So: As Aaron observes at his site, Kimberlin was indeed wasting his time and money in this attempted appeal. But this shouldn’t be read as any sort of broad statement by the intermediate Maryland appellate court on the substantive issues in the case, whether factual or legal.

    It’s just the system working correctly, normally — which includes dismissing attempted appeals for which the relevant statutes don’t create appellate jurisdiction.

    Beldar (ddf4d1)

  7. he buzzes like a fridge, this Kimberlin – he’s like a detuned radio

    happyfeet (3c92a1)

  8. @ scrubjay (#2 — 6/26/2012 @ 7:11 pm): Any rational person who’s even minimally alert to contextual clues would conclude, as I and surely most all of Patterico’s readers already have, that your use of quote marks around “shoot his wife” was intended to signal not a real violent act, but rather a SWATting attempt.

    Sadly, there are those who are deliberately and willfully blind to context or sarcasm, and who will mislead and even lie outright, even under oath or in court filings, to make a statement like yours look as if you meant those words literally.

    As our host and Aaron have already been reminded by very unpleasant events, when discussing these subjects, one has to be ever-vigilant and very aggressive in self-editing, in order to anticipate and root out the ways in which one’s words will be twisted by these abusers of truth and the legal system.

    Beldar (ddf4d1)

  9. Maybe for our next everyone blog about Kimberlin day, we could all link to Glenn Reynolds picture holding that .50 Browning rifle with the same “I won’t be moving to an undisclosed location” picture.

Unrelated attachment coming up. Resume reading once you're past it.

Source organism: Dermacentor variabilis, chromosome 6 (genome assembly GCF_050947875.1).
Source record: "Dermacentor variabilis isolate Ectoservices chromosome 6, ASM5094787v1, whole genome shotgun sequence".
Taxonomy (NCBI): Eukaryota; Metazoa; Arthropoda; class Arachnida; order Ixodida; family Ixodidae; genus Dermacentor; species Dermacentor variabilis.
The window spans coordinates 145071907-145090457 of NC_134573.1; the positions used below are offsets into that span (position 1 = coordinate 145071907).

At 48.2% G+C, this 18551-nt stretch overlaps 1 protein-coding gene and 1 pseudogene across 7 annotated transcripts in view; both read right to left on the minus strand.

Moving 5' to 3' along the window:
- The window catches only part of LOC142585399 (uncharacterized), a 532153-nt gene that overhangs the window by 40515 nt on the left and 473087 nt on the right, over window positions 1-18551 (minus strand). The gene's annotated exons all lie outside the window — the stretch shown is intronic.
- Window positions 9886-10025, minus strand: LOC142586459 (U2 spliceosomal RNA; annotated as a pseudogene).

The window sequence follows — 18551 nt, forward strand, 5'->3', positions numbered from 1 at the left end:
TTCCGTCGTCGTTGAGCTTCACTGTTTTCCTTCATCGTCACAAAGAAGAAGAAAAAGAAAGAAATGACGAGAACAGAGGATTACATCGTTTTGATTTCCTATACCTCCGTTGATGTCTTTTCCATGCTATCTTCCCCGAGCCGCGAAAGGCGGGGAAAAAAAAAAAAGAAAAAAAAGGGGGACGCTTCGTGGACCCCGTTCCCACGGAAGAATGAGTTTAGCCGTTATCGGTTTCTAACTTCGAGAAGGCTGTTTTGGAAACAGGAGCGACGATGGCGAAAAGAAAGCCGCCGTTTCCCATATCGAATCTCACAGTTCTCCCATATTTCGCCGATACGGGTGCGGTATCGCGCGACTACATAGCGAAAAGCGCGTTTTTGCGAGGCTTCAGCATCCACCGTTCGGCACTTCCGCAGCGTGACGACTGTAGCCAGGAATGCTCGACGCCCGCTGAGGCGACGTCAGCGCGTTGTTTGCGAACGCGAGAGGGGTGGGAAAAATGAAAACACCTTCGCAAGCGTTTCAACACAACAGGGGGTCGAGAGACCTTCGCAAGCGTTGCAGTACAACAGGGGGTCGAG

SPQR (26be8b)

  10. (Even when one is ever-vigilant and very aggressive in self-editing, they’ll make stuff up anyway. But to the extent possible, it’s still best to deny them footholds on which to construct their latticeworks of lies.)

    Beldar (ddf4d1)

  11. My reference, for those not following it, is that Kimberlin put in his incoherent response to Worthing’s motion for modification of the order an exhibit that was Glenn Reynolds photographed with a .50 BMG rifle and a big grin on his face.

    SPQR (26be8b)

  12. my reference was to a radiohead song

    happyfeet (3c92a1)

  13. Also: If one’s purpose for litigation is vexation (rather than justice), then one only cares about winning and losing at all to the limited extent that losing may affect one’s ability to continue playing games in that particular forum and proceeding.

    And that’s a pretty limited extent, precisely because our system and rules are (quite deliberately) structured to give everyone broad access to the justice system.

    The true Vexatious Litigant “wins” so long as he’s permitted to continue litigating.

    Beldar (ddf4d1)

  14. If is declared a vexatious litigant in MD, he has only 56 other states to try to use. Well, 55 because Texas has a new policy where if a judge finds a suit to be “without merit” the person plaintiff pays the legal fees of both parties. I don’t expect to see him filing anything in Texas.

    But he could move to DC and wear out his welcome there, then move to PA, etc.

    crosspatch (6adcc9)

  15. “…..he has only 56 other states to try to use.”

    “But he could move to DC and wear out his welcome there, then move to PA, etc.”

    Well, maybe by the time he’s worn out his welcome in the current 50 states there will be 7 additional states. :-)

    Brandon (d777af)

  16. I had this vision of Bill Clinton prosecuting Kimberlin for perjury and nailing him on every lie. Too much irony to hope for, I guess.

    Kevin M (bf8ad7)